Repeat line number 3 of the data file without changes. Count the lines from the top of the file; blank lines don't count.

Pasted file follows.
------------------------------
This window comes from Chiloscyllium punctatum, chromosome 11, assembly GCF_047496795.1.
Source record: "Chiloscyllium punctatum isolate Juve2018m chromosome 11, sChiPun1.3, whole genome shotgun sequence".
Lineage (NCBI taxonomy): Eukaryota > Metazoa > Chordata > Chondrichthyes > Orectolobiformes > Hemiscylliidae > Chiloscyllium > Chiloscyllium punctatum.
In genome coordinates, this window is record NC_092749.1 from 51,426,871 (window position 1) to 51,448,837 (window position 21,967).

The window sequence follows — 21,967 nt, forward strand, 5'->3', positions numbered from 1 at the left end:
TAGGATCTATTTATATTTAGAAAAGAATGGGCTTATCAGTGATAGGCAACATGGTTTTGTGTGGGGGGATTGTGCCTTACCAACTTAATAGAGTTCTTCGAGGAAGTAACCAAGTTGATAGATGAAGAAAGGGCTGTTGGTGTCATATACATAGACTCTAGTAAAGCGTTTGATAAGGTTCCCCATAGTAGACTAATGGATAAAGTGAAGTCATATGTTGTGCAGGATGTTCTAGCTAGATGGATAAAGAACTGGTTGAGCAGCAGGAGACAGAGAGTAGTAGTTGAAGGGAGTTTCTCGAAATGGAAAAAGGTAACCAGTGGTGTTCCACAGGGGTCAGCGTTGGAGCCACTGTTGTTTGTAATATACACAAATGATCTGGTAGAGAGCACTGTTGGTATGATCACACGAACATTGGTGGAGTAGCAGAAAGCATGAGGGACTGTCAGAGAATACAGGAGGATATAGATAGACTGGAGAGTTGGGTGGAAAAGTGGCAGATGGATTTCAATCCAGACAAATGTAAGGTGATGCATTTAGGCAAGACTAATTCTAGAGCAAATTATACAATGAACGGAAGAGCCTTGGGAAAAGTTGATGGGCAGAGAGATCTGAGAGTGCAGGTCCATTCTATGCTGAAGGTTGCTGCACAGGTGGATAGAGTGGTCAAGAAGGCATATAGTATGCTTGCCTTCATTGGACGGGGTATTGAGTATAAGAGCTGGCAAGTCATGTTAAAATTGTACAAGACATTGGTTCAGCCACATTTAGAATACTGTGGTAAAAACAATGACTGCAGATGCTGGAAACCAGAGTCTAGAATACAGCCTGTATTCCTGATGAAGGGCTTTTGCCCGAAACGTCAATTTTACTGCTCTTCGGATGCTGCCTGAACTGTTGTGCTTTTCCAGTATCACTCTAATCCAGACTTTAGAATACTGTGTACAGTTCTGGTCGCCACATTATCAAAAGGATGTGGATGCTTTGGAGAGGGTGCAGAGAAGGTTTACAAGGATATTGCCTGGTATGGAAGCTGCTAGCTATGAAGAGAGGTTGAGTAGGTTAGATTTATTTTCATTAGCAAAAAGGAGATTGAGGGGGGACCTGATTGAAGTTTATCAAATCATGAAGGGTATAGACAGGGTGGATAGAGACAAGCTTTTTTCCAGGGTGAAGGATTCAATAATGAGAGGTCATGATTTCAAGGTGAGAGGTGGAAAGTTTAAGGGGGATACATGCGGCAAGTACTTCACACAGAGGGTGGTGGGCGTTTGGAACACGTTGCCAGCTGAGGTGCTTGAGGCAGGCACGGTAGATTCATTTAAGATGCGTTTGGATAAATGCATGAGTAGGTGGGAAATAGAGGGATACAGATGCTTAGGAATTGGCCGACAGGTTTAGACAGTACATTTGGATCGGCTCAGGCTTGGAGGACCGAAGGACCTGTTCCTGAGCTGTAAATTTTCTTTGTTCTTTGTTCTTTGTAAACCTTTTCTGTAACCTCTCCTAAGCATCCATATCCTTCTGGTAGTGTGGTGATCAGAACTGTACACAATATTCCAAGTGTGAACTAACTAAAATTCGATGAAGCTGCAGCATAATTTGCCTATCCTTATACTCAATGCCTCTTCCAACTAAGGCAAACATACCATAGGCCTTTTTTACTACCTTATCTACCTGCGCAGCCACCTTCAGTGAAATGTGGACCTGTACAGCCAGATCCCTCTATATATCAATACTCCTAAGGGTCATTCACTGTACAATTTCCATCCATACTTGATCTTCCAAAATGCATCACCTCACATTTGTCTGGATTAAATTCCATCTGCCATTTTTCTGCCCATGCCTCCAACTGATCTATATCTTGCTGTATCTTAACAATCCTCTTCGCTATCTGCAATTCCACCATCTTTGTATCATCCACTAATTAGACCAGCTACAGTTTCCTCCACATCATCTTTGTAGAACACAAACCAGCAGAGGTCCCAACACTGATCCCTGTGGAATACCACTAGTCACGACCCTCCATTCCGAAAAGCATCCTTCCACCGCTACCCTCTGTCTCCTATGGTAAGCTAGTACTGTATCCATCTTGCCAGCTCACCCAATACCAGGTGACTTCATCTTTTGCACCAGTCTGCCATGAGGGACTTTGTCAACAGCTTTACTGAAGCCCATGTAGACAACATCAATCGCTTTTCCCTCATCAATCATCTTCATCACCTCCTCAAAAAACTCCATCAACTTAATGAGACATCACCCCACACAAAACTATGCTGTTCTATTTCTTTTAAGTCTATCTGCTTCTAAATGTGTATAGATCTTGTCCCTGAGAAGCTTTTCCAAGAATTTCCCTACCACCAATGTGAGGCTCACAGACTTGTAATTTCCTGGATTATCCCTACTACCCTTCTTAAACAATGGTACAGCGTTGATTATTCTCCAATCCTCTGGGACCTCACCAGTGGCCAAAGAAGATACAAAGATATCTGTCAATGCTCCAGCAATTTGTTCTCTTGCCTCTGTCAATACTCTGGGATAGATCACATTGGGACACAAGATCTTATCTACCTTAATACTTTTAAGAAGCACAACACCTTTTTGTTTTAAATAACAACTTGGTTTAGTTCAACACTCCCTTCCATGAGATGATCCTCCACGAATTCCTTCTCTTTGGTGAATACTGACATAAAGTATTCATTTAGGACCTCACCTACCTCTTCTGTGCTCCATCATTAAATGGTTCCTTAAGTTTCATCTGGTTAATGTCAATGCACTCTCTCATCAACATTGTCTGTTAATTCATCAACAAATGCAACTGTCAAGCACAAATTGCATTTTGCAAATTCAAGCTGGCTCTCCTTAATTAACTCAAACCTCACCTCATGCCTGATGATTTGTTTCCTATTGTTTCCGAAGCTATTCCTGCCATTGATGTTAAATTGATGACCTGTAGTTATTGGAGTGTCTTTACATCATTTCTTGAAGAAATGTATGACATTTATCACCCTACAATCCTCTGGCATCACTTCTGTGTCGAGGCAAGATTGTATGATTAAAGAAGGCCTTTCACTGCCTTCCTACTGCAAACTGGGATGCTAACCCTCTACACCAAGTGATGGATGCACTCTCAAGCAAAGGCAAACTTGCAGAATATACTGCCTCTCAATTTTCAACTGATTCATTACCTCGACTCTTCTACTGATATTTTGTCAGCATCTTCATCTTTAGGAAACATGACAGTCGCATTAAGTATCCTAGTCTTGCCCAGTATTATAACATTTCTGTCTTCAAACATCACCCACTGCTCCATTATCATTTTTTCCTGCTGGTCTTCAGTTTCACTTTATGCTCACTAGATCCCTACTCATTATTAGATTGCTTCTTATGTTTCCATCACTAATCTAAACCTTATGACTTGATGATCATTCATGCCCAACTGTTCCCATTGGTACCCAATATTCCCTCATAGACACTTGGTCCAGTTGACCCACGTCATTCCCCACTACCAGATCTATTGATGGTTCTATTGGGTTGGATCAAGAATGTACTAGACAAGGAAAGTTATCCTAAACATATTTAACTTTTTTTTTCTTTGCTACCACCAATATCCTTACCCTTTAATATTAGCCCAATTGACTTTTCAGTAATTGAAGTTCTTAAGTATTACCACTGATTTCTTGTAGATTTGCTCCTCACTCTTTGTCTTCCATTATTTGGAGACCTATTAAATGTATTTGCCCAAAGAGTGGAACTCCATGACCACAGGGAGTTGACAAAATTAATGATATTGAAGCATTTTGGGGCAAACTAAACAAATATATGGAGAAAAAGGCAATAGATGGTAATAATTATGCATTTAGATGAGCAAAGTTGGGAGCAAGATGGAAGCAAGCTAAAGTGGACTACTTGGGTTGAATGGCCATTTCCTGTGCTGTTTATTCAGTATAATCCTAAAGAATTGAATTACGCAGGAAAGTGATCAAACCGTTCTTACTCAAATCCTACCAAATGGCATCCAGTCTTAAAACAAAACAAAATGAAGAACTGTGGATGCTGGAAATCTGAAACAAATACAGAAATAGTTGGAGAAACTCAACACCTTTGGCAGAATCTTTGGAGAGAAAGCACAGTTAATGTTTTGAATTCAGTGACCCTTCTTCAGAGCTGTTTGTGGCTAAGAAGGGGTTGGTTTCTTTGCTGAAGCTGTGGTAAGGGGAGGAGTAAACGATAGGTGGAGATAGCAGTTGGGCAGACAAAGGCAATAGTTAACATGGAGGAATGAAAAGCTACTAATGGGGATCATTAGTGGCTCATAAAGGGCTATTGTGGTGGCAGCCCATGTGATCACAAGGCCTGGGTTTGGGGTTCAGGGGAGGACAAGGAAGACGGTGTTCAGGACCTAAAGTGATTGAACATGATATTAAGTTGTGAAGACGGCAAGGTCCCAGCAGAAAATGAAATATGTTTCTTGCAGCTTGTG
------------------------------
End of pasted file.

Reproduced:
Lineage (NCBI taxonomy): Eukaryota > Metazoa > Chordata > Chondrichthyes > Orectolobiformes > Hemiscylliidae > Chiloscyllium > Chiloscyllium punctatum.